Skyscraper movie poster
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Skyscraper
Skyscraper movie poster

Skyscraper Movie Review

Available on Blu-ray and DVD on October 9, 2018 (Buy on Amazon)

If stupidity had fists, I just got beaten into submission. Skyscraper, the movie marketed as a “dumb Die Hard,” is actually dumber than you could ever imagine—and yet, somehow, oddly, amazingly, not dumb enough.

Dwayne Johnson stars in this movie that is basically designed around the fact that Dwayne Johnson is big and strong, physics and logic be damned. Johnson scales a 100-story construction crane, jumps from said crane into a burning building 20+ yards away, rappels down the building to get to a control panel that is of course located in a place a control panel would never be located, and singlehandedly holds up a decaying bridge with his bare arms.

And, even odder, you get the sense that no one on the film actually was trying to make a movie as dumb as it is.

Skyscraper begins entertainingly enough, at least until Johnson gets back into the burning building (“let’s make Die Hard but he isn’t in the building when shit goes down” is how this movie may have been pitched). Writer/director Rawson Marshall Thurber (Central Intelligence, We’re the Millers) delivers a few adequately entertaining action sequences, though the crane scene is arguably the best, with Johnson defying gravity and physics to get back to his family. And for those of you who are truly able to check your brains at the door, the movie offers more than enough stupid, fast-paced antics to keep you engaged.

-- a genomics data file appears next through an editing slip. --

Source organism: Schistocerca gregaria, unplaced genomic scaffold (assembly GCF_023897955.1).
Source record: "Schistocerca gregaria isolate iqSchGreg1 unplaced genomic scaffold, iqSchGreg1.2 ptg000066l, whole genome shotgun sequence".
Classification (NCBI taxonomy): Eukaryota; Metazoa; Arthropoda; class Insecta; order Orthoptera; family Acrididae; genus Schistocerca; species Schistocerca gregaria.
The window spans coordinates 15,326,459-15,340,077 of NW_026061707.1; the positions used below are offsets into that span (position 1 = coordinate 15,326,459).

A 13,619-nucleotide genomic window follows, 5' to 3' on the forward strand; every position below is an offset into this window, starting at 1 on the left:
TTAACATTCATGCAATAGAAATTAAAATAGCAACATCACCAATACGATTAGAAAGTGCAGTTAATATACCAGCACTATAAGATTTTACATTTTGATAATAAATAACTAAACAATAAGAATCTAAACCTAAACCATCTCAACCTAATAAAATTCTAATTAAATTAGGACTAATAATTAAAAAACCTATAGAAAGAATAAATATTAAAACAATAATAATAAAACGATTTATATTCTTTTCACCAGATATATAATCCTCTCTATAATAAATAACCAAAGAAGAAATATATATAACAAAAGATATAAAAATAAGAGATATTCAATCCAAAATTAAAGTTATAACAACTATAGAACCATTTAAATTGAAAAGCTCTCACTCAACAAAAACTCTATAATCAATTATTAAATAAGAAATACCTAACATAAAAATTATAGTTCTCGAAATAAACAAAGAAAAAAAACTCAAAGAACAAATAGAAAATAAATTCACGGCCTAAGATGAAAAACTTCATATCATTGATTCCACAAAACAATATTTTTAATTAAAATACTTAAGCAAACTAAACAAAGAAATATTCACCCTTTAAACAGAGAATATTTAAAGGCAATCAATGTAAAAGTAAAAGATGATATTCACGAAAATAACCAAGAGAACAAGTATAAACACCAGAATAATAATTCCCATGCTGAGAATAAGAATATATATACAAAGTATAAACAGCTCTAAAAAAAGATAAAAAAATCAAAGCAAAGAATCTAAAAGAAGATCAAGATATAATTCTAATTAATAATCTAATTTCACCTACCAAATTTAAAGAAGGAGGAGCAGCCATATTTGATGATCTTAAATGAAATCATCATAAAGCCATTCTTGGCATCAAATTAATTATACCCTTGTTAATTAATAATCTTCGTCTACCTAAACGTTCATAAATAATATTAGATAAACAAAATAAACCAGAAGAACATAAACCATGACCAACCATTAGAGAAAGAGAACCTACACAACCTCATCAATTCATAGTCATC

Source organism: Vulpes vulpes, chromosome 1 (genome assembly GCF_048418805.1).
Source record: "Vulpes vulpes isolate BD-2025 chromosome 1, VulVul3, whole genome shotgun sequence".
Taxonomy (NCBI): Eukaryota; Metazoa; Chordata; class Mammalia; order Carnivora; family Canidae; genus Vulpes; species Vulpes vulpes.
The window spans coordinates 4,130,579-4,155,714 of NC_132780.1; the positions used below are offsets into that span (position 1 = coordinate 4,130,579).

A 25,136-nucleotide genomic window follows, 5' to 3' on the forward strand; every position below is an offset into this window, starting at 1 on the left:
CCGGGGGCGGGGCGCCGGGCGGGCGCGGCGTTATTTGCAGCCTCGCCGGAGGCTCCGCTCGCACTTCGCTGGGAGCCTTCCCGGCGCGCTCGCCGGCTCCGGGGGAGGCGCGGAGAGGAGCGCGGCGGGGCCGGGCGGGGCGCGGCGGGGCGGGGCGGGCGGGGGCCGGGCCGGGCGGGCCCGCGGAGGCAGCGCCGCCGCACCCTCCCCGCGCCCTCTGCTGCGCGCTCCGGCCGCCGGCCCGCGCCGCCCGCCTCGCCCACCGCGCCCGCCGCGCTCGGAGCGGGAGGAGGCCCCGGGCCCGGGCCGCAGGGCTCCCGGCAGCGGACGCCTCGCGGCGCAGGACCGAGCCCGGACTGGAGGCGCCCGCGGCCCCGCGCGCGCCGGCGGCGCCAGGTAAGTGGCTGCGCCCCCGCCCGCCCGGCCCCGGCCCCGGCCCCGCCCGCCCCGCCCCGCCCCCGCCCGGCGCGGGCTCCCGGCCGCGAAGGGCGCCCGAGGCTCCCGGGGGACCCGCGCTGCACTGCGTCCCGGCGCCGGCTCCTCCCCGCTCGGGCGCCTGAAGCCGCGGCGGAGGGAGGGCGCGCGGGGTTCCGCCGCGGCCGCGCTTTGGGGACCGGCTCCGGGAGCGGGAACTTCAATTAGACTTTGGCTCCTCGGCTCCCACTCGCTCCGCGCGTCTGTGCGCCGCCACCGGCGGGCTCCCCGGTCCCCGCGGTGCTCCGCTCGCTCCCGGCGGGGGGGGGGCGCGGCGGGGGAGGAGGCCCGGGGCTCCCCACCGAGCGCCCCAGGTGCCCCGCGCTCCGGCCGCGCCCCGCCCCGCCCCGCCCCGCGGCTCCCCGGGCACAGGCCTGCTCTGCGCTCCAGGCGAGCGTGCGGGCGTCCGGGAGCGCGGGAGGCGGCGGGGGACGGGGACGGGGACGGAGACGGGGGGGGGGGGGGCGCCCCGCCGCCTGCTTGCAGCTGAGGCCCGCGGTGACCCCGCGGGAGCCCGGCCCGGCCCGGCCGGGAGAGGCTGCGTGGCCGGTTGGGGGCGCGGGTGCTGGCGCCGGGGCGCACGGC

(note I said engaged instead of entertained)

I went into Skyscraper fully expecting (and looking forward to) stupid-as-hell action, but the deeper into the film you go, the more nonsensical it becomes, and why it isn’t clear. Had Thurber fully embraced the fact that his movie has the IQ of a concussed Forrest Gump, Skyscraper may have worked, but instead it remains in limbo, too dumb to be taken seriously but not zany enough to play to its strengths.

The plot is nonsensical, clearly added after the central concept was envisioned (The Rock in a burning building! Why is he there?), and even Johnson looks confused—and a little bored—as things progress. The dumber things get, the more bored I got, too, the action only marginally interesting and generally generic. The climax is mind-numbing.

Skyscraper will appeal to some, but Johnson and can and should do better, and audiences certainly deserve better to be beaten to death by the embodiment of stupidity.

Review by Erik Samdahl unless otherwise indicated.

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